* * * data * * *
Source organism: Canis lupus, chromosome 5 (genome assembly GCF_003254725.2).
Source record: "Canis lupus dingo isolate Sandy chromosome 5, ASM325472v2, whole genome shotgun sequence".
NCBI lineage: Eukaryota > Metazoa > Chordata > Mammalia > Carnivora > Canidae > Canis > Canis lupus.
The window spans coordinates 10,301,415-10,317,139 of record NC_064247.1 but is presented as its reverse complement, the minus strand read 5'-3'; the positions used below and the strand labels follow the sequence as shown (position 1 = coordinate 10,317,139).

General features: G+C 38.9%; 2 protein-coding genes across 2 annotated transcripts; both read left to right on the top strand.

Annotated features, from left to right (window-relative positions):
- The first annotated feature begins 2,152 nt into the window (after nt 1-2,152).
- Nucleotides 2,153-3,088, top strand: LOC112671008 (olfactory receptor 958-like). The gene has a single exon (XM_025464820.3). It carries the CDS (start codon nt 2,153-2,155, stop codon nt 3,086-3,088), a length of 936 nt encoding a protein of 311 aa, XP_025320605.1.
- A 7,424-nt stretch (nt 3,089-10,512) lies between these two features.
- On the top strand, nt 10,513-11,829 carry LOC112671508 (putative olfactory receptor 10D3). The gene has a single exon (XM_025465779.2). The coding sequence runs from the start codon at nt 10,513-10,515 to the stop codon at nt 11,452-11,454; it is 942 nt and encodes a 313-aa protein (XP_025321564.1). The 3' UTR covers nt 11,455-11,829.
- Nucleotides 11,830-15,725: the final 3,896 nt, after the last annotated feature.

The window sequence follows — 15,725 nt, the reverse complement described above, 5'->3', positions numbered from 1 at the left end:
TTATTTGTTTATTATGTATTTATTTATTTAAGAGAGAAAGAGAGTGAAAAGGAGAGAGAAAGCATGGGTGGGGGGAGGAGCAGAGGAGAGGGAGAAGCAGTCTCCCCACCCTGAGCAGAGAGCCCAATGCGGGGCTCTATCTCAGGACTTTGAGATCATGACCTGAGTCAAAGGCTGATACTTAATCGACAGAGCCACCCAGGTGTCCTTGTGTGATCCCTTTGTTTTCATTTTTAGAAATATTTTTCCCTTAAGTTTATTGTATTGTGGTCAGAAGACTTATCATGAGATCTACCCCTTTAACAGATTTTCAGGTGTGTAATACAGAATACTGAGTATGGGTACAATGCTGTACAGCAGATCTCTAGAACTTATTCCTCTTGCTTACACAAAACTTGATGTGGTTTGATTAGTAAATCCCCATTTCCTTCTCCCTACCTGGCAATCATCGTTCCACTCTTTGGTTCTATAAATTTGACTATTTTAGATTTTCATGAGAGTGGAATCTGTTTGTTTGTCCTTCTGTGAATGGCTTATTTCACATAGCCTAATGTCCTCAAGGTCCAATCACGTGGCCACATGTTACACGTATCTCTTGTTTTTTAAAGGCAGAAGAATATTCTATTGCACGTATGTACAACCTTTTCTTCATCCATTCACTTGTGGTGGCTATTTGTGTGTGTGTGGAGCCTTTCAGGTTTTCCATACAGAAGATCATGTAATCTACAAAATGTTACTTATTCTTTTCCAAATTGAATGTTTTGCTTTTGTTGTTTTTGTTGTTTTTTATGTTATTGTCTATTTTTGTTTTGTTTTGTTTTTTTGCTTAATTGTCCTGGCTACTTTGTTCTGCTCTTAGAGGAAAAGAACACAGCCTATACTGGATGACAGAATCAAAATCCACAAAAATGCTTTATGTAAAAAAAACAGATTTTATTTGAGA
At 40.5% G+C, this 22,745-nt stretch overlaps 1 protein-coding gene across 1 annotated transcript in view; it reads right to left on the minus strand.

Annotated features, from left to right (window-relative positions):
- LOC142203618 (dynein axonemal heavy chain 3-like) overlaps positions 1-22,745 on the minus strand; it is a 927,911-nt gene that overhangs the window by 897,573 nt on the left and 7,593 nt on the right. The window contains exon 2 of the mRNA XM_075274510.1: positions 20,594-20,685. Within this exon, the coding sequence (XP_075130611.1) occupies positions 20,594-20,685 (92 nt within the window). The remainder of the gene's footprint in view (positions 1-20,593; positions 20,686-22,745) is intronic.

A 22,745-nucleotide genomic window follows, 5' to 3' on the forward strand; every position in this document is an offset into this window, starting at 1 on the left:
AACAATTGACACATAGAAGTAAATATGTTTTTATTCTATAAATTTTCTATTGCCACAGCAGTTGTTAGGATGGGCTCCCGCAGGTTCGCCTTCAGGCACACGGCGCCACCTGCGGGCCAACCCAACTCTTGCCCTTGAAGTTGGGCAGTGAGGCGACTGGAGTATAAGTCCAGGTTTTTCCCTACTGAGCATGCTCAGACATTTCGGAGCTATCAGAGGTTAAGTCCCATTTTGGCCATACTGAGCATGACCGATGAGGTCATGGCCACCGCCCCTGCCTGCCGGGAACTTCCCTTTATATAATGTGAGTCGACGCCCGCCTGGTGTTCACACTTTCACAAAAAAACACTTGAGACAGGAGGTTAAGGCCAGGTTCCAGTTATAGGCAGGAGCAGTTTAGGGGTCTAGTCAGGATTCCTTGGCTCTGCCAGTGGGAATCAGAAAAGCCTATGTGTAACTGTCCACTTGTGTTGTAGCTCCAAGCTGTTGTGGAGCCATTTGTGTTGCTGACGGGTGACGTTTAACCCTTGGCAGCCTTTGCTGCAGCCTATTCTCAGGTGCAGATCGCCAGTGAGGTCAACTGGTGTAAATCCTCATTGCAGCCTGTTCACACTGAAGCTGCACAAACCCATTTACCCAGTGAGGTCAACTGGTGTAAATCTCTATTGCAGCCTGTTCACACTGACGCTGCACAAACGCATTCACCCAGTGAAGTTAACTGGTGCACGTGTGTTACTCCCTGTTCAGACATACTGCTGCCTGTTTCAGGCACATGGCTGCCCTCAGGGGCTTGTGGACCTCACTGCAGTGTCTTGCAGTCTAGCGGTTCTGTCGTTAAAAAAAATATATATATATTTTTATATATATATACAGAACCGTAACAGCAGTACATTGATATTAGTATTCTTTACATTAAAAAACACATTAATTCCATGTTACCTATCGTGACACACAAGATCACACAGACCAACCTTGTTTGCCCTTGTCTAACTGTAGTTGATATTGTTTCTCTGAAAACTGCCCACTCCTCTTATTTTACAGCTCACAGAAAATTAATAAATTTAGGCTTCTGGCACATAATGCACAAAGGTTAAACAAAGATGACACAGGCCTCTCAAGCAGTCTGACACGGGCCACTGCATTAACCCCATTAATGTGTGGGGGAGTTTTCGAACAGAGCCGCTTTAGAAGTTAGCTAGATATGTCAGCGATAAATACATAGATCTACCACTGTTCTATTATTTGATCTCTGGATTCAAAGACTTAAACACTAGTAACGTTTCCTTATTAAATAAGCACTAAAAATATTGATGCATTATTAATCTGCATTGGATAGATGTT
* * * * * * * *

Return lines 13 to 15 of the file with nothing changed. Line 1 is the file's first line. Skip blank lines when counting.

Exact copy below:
TTATTTGTTTATTATGTATTTATTTATTTAAGAGAGAAAGAGAGTGAAAAGGAGAGAGAAAGCATGGGTGGGGGGAGGAGCAGAGGAGAGGGAGAAGCAGTCTCCCCACCCTGAGCAGAGAGCCCAATGCGGGGCTCTATCTCAGGACTTTGAGATCATGACCTGAGTCAAAGGCTGATACTTAATCGACAGAGCCACCCAGGTGTCCTTGTGTGATCCCTTTGTTTTCATTTTTAGAAATATTTTTCCCTTAAGTTTATTGTATTGTGGTCAGAAGACTTATCATGAGATCTACCCCTTTAACAGATTTTCAGGTGTGTAATACAGAATACTGAGTATGGGTACAATGCTGTACAGCAGATCTCTAGAACTTATTCCTCTTGCTTACACAAAACTTGATGTGGTTTGATTAGTAAATCCCCATTTCCTTCTCCCTACCTGGCAATCATCGTTCCACTCTTTGGTTCTATAAATTTGACTATTTTAGATTTTCATGAGAGTGGAATCTGTTTGTTTGTCCTTCTGTGAATGGCTTATTTCACATAGCCTAATGTCCTCAAGGTCCAATCACGTGGCCACATGTTACACGTATCTCTTGTTTTTTAAAGGCAGAAGAATATTCTATTGCACGTATGTACAACCTTTTCTTCATCCATTCACTTGTGGTGGCTATTTGTGTGTGTGTGGAGCCTTTCAGGTTTTCCATACAGAAGATCATGTAATCTACAAAATGTTACTTATTCTTTTCCAAATTGAATGTTTTGCTTTTGTTGTTTTTGTTGTTTTTTATGTTATTGTCTATTTTTGTTTTGTTTTGTTTTTTTGCTTAATTGTCCTGGCTACTTTGTTCTGCTCTTAGAGGAAAAGAACACAGCCTATACTGGATGACAGAATCAAAATCCACAAAAATGCTTTATGTAAAAAAAACAGATTTTATTTGAGA
At 40.5% G+C, this 22,745-nt stretch overlaps 1 protein-coding gene across 1 annotated transcript in view; it reads right to left on the minus strand.

Annotated features, from left to right (window-relative positions):